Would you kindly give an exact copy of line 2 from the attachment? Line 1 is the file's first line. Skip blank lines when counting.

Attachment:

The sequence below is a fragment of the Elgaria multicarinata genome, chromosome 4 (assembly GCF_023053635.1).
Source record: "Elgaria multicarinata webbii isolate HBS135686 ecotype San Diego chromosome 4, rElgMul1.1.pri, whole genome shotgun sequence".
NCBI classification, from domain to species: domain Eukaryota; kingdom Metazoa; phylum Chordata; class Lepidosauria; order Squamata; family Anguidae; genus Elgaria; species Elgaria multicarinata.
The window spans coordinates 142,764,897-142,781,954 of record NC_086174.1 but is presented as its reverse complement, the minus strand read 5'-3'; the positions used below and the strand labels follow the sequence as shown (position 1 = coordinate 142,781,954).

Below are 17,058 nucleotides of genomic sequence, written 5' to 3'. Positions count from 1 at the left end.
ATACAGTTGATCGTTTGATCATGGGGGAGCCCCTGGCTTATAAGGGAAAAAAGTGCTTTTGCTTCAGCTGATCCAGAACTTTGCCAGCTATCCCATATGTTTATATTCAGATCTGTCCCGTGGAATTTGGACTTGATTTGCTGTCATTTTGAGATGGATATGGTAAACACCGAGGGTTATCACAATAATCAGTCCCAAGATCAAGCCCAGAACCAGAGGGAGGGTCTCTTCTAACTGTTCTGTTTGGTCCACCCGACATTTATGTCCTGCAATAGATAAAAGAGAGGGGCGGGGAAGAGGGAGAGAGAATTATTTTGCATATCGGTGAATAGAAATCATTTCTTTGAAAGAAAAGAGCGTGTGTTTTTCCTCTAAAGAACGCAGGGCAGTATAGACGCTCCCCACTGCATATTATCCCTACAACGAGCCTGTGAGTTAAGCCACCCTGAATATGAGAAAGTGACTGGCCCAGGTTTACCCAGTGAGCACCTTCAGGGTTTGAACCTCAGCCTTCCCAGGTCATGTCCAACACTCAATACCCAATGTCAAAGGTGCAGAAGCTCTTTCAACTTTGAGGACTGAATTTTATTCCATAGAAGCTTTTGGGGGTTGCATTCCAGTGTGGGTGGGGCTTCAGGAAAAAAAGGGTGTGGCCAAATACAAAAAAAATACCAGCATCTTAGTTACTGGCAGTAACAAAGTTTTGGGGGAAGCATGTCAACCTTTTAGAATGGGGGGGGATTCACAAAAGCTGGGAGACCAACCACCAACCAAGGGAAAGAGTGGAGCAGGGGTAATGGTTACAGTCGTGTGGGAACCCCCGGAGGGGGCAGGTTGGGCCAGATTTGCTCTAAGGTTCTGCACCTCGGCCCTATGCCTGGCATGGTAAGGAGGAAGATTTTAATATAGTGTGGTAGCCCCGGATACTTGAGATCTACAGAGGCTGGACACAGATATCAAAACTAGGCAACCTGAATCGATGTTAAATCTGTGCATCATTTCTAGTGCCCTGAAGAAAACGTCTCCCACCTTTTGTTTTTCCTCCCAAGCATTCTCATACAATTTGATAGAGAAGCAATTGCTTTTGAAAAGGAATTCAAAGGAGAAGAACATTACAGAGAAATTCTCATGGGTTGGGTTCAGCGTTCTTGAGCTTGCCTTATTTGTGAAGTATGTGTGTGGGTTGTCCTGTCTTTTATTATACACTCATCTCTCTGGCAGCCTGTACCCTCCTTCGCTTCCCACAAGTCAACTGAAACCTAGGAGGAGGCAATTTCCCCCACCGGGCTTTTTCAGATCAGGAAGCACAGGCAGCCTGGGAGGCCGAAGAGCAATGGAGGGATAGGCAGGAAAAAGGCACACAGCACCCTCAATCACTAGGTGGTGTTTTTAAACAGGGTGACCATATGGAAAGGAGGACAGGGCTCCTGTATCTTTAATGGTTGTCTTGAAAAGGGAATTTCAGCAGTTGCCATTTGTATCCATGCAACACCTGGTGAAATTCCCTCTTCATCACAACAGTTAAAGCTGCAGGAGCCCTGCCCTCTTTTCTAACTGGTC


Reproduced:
Source record: "Elgaria multicarinata webbii isolate HBS135686 ecotype San Diego chromosome 4, rElgMul1.1.pri, whole genome shotgun sequence".